Plans have been revealed for a tidal barrage stretching from Norfolk to Lincolnshire, which could generate tidal power, protect the Fens from flooding and allow a new deep sea container port to be created.

But conservation groups fear the proposals would have "catastrophic impacts" on nature and wildlife.

Centre Port, which is behind the scheme, wants to build a hydro-electric dam across The Wash from near Hunstanton on the Norfolk side of the estuary to near Skegness in Lincolnshire.

It says the £2bn barrage would create the world's first tidal-powered container terminal and help protect the low-lying coastline and inland communities from rising sea levels and increasingly-frequent storm surges.

Eastern Daily Press: Centre Port claims the barrage would protect The Wash and its habitatsCentre Port claims the barrage would protect The Wash and its habitats (Image: Matthew Usher)

It adds without the scheme many people, communities, businesses, road, rail and water infrastructures are at risk from permanent flooding."

The firm's chief executive James Sutcliffe said: "We can control storm surges so all the bird sanctuaries, salt marshes and so on don't get washed away, it's going to conserve The Wash and its bird life like it is today."

Mr Sutcliffe said the tide would be allowed to enter and leave the estuary via the turbines, which would generate enough electricity to power 600,000 homes, along with the port, which could handle 1.5m containers a year.

Eastern Daily Press: A map showing the route of the proposed barrageA map showing the route of the proposed barrage (Image: Centre Port)

He said the port would be closer to key markets in the East and West Midlands than Felixstowe for container lorries and could have a ferry link to Ostend to cut lorry journeys.

But the RSPB, Norfolk Wildlife Trust (NWT), Lincolnshire Wildlife Trust (LWT), the Wildfowl and Wetlands Trust (WWT) and Wild Ken Hill Estate are urging developers to rethink the plan.

In a statement, the groups say: "The Wash is the UK’s most important estuary for wild birds, home to England’s largest common seal colony, and an important fishery.

Eastern Daily Press: Conservationists say The Wash is the UK's most important estuary for wild birdsConservationists say The Wash is the UK's most important estuary for wild birds (Image: Matthew Usher)

"A tidal barrage would fundamentally alter the nature of the intertidal habitats on which this wildlife depends. 

"Construction of a barrier across the mouth of The Wash would displace the flow of tidal water in and out of the estuary, raising concerns this could lead to greater - and more frequent – flooding, and cause significant coastal erosion."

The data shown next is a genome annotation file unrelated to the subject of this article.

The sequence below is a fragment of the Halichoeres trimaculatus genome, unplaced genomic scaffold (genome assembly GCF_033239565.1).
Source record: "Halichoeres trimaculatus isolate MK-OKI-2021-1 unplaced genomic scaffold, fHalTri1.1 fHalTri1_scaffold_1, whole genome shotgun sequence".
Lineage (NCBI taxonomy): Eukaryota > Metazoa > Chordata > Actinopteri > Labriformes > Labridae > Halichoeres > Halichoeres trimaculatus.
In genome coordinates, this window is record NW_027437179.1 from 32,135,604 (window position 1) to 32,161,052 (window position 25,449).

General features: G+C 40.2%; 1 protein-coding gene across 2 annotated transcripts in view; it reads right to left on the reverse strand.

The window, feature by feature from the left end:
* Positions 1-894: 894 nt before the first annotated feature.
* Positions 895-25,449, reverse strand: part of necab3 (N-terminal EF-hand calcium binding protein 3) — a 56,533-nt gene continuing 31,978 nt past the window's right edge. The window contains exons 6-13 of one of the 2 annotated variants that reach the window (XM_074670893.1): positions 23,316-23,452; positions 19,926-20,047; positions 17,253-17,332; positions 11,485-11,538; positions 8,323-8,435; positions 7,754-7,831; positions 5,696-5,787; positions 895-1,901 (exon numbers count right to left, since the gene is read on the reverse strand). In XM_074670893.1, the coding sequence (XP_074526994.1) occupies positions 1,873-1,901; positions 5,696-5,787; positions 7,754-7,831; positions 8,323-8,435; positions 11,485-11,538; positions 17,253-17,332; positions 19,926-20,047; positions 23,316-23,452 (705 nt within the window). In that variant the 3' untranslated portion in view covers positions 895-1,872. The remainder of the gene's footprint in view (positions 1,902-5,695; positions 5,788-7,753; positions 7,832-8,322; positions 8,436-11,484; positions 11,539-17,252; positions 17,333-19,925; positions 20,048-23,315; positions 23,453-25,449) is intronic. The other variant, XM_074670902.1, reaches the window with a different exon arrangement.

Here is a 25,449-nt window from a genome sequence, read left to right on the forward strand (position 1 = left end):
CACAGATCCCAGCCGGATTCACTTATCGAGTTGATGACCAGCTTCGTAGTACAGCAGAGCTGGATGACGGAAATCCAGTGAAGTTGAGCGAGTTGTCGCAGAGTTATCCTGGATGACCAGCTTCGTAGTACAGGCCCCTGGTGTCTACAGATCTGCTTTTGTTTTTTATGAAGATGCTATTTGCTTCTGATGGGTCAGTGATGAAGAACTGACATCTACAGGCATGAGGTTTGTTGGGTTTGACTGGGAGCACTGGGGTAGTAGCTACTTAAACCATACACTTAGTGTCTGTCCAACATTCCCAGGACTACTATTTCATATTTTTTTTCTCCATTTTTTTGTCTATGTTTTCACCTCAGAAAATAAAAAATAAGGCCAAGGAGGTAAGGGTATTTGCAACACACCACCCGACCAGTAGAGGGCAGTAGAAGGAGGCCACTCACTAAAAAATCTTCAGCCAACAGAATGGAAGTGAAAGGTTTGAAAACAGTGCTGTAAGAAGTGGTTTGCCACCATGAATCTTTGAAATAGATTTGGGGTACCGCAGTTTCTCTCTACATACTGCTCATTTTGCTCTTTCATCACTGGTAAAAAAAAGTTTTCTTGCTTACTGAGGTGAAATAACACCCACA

Dominic Buscall, project manager at Wild Ken Hill at Snettisham, said:  “The idea for a Wash Barrier is a non-starter. We absolutely cannot afford to interfere with this unique and incredibly special ecosystem, especially in light of the government's commitment to stabilise the decline of biodiversity by 2030.  

Eastern Daily Press: Dominc Buscall, project manager at Wild Ken HillDominc Buscall, project manager at Wild Ken Hill (Image: Chris Bishop)

“A Wash Barrier is also likely to be deeply, deeply unpopular with residents around The Wash.

"We derive a huge variety of benefits and pleasures from living on the seaside, and do not want to live next to an artificial saltwater pond, nor the significant amount of new infrastructure required to service it.” 

Eliot Lyne, chief executive of the Norfolk Wildlife Trust, said: "With its vast exposed mudflats and warm, shallow waters full of invertebrates,  The Wash is one of the UK's most important estuaries for wild birds and supports internationally important bird populations including redshank and knot. 

“To ensure we play our part in tackling the global biodiversity crisis, it is our responsibility to safeguard this incredible landscape."  

Eastern Daily Press: Eliot Lyne chief executive of the Norfolk Wildlife TrustEliot Lyne chief executive of the Norfolk Wildlife Trust (Image: Danielle Booden)

Nick Bruce-White, the RSPB's director, said: "Spending millions of pounds on assessments and surveys is a waste of time and money that could be better spent on more workable, established solutions to generate green energy, such as wind and solar power.

"A similar development along the River Severn was dismissed by a House of Commons Select Committee in 2013 as 'prohibitively expensive'. The development was later cancelled on economic grounds."

But Centre Port's prospectus says: "The project provides a major flood defence for the whole of The Wash area, extending to Peterborough and Cambridge.

Eastern Daily Press: Centre Port claims its proposals would safeguard The WashCentre Port claims its proposals would safeguard The Wash (Image: Matthew Usher)

"It preserves The Wash's natural areas for wildlife, which will otherwise be lost through climate change in two generations."

It says the barrage would provide green energy from turbines powered by the tides, adding: "Unlike wind and solar, it is consistent and predictable energy from the Hydroelectric dam in the sea defence as tides are predictable for hundreds of years."

It says the structure would connect Norfolk with Lincolnshire and help regenerate King's Lynn, Boston and Wisbech, along with creating a new west-facing beach.

Power company Centrica has signed an expression of interest in electricity from the scheme.

Plans for a barrier were proposed in 2008 but abandoned after an outcry from conservation groups.

But in 2019, the Environment Agency said some kind of barrier might one day be needed to protect low-lying areas of King's Lynn

Centre Port is now trying to raise £5m for a feasibility study.